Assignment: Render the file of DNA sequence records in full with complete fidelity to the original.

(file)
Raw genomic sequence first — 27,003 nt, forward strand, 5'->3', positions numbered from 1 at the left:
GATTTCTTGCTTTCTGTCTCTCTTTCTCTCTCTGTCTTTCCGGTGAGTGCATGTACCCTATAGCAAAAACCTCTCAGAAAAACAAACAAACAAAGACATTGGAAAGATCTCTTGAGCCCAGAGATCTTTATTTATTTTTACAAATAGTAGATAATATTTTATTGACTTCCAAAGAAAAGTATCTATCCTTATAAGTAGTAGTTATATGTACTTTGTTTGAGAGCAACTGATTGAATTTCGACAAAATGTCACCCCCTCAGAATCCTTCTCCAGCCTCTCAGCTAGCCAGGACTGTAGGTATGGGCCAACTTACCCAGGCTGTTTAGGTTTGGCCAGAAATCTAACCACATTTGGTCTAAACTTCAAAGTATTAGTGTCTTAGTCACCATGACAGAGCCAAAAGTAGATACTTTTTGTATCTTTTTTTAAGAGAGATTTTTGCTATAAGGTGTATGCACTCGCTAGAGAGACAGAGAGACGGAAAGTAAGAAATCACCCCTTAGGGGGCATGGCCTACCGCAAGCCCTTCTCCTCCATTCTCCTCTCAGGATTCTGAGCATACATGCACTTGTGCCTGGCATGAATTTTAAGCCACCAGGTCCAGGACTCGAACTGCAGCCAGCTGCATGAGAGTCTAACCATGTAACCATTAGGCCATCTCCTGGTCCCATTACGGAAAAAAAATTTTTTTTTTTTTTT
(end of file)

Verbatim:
Raw genomic sequence first — 27,003 nt, forward strand, 5'->3', positions numbered from 1 at the left:
GATTTCTTGCTTTCTGTCTCTCTTTCTCTCTCTGTCTTTCCGGTGAGTGCATGTACCCTATAGCAAAAACCTCTCAGAAAAACAAACAAACAAAGACATTGGAAAGATCTCTTGAGCCCAGAGATCTTTATTTATTTTTACAAATAGTAGATAATATTTTATTGACTTCCAAAGAAAAGTATCTATCCTTATAAGTAGTAGTTATATGTACTTTGTTTGAGAGCAACTGATTGAATTTCGACAAAATGTCACCCCCTCAGAATCCTTCTCCAGCCTCTCAGCTAGCCAGGACTGTAGGTATGGGCCAACTTACCCAGGCTGTTTAGGTTTGGCCAGAAATCTAACCACATTTGGTCTAAACTTCAAAGTATTAGTGTCTTAGTCACCATGACAGAGCCAAAAGTAGATACTTTTTGTATCTTTTTTTAAGAGAGATTTTTGCTATAAGGTGTATGCACTCGCTAGAGAGACAGAGAGACGGAAAGTAAGAAATCACCCCTTAGGGGGCATGGCCTACCGCAAGCCCTTCTCCTCCATTCTCCTCTCAGGATTCTGAGCATACATGCACTTGTGCCTGGCATGAATTTTAAGCCACCAGGTCCAGGACTCGAACTGCAGCCAGCTGCATGAGAGTCTAACCATGTAACCATTAGGCCATCTCCTGGTCCCATTACGGAAAAAAAATTTTTTTTTTTTTTT